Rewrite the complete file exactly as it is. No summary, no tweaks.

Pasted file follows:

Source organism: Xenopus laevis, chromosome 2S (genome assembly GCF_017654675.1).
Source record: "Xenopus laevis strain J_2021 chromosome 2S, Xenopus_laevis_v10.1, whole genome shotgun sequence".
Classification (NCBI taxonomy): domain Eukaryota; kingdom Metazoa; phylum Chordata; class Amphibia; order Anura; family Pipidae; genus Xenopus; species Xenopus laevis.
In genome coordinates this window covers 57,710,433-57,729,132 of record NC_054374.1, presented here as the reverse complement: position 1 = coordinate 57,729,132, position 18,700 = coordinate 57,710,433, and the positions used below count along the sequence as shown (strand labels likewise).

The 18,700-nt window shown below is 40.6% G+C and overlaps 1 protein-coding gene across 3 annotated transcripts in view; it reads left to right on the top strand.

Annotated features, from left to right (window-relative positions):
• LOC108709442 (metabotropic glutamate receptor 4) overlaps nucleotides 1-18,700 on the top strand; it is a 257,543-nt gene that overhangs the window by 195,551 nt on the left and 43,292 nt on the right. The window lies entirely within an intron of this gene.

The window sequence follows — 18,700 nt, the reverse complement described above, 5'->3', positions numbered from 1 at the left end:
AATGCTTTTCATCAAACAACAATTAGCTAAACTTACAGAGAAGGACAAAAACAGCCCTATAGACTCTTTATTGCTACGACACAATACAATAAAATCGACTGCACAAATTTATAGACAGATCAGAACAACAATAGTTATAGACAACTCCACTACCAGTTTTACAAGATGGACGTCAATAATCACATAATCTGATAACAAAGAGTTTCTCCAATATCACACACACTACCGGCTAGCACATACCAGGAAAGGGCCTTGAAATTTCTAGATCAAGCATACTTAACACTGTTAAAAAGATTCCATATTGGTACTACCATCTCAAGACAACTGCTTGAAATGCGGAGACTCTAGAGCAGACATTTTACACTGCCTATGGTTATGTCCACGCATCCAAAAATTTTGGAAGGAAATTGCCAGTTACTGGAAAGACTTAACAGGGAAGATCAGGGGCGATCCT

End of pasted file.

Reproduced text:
Source organism: Xenopus laevis, chromosome 2S (genome assembly GCF_017654675.1).
Source record: "Xenopus laevis strain J_2021 chromosome 2S, Xenopus_laevis_v10.1, whole genome shotgun sequence".
Classification (NCBI taxonomy): domain Eukaryota; kingdom Metazoa; phylum Chordata; class Amphibia; order Anura; family Pipidae; genus Xenopus; species Xenopus laevis.
In genome coordinates this window covers 57,710,433-57,729,132 of record NC_054374.1, presented here as the reverse complement: position 1 = coordinate 57,729,132, position 18,700 = coordinate 57,710,433, and the positions used below count along the sequence as shown (strand labels likewise).

The 18,700-nt window shown below is 40.6% G+C and overlaps 1 protein-coding gene across 3 annotated transcripts in view; it reads left to right on the top strand.

Annotated features, from left to right (window-relative positions):
• LOC108709442 (metabotropic glutamate receptor 4) overlaps nucleotides 1-18,700 on the top strand; it is a 257,543-nt gene that overhangs the window by 195,551 nt on the left and 43,292 nt on the right. The window lies entirely within an intron of this gene.

The window sequence follows — 18,700 nt, the reverse complement described above, 5'->3', positions numbered from 1 at the left end:
AATGCTTTTCATCAAACAACAATTAGCTAAACTTACAGAGAAGGACAAAAACAGCCCTATAGACTCTTTATTGCTACGACACAATACAATAAAATCGACTGCACAAATTTATAGACAGATCAGAACAACAATAGTTATAGACAACTCCACTACCAGTTTTACAAGATGGACGTCAATAATCACATAATCTGATAACAAAGAGTTTCTCCAATATCACACACACTACCGGCTAGCACATACCAGGAAAGGGCCTTGAAATTTCTAGATCAAGCATACTTAACACTGTTAAAAAGATTCCATATTGGTACTACCATCTCAAGACAACTGCTTGAAATGCGGAGACTCTAGAGCAGACATTTTACACTGCCTATGGTTATGTCCACGCATCCAAAAATTTTGGAAGGAAATTGCCAGTTACTGGAAAGACTTAACAGGGAAGATCAGGGGCGATCCT